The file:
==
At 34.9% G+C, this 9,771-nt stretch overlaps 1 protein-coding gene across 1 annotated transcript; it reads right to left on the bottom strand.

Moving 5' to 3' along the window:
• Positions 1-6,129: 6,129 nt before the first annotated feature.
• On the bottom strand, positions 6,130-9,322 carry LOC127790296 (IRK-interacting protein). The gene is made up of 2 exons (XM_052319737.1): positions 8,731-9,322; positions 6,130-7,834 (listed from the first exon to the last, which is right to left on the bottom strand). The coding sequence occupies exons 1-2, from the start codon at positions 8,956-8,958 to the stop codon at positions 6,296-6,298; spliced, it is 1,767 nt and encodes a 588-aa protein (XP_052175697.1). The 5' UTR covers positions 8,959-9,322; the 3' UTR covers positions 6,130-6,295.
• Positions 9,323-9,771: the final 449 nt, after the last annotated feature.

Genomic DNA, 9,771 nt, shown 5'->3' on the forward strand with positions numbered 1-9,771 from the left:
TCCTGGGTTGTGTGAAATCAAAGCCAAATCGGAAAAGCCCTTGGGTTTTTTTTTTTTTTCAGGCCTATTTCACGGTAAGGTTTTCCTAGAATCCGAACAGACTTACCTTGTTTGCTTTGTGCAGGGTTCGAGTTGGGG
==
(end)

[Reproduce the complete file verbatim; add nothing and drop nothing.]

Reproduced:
At 34.9% G+C, this 9,771-nt stretch overlaps 1 protein-coding gene across 1 annotated transcript; it reads right to left on the bottom strand.

Moving 5' to 3' along the window:
• Positions 1-6,129: 6,129 nt before the first annotated feature.
• On the bottom strand, positions 6,130-9,322 carry LOC127790296 (IRK-interacting protein). The gene is made up of 2 exons (XM_052319737.1): positions 8,731-9,322; positions 6,130-7,834 (listed from the first exon to the last, which is right to left on the bottom strand). The coding sequence occupies exons 1-2, from the start codon at positions 8,956-8,958 to the stop codon at positions 6,296-6,298; spliced, it is 1,767 nt and encodes a 588-aa protein (XP_052175697.1). The 5' UTR covers positions 8,959-9,322; the 3' UTR covers positions 6,130-6,295.
• Positions 9,323-9,771: the final 449 nt, after the last annotated feature.

Genomic DNA, 9,771 nt, shown 5'->3' on the forward strand with positions numbered 1-9,771 from the left:
TCCTGGGTTGTGTGAAATCAAAGCCAAATCGGAAAAGCCCTTGGGTTTTTTTTTTTTTTCAGGCCTATTTCACGGTAAGGTTTTCCTAGAATCCGAACAGACTTACCTTGTTTGCTTTGTGCAGGGTTCGAGTTGGGG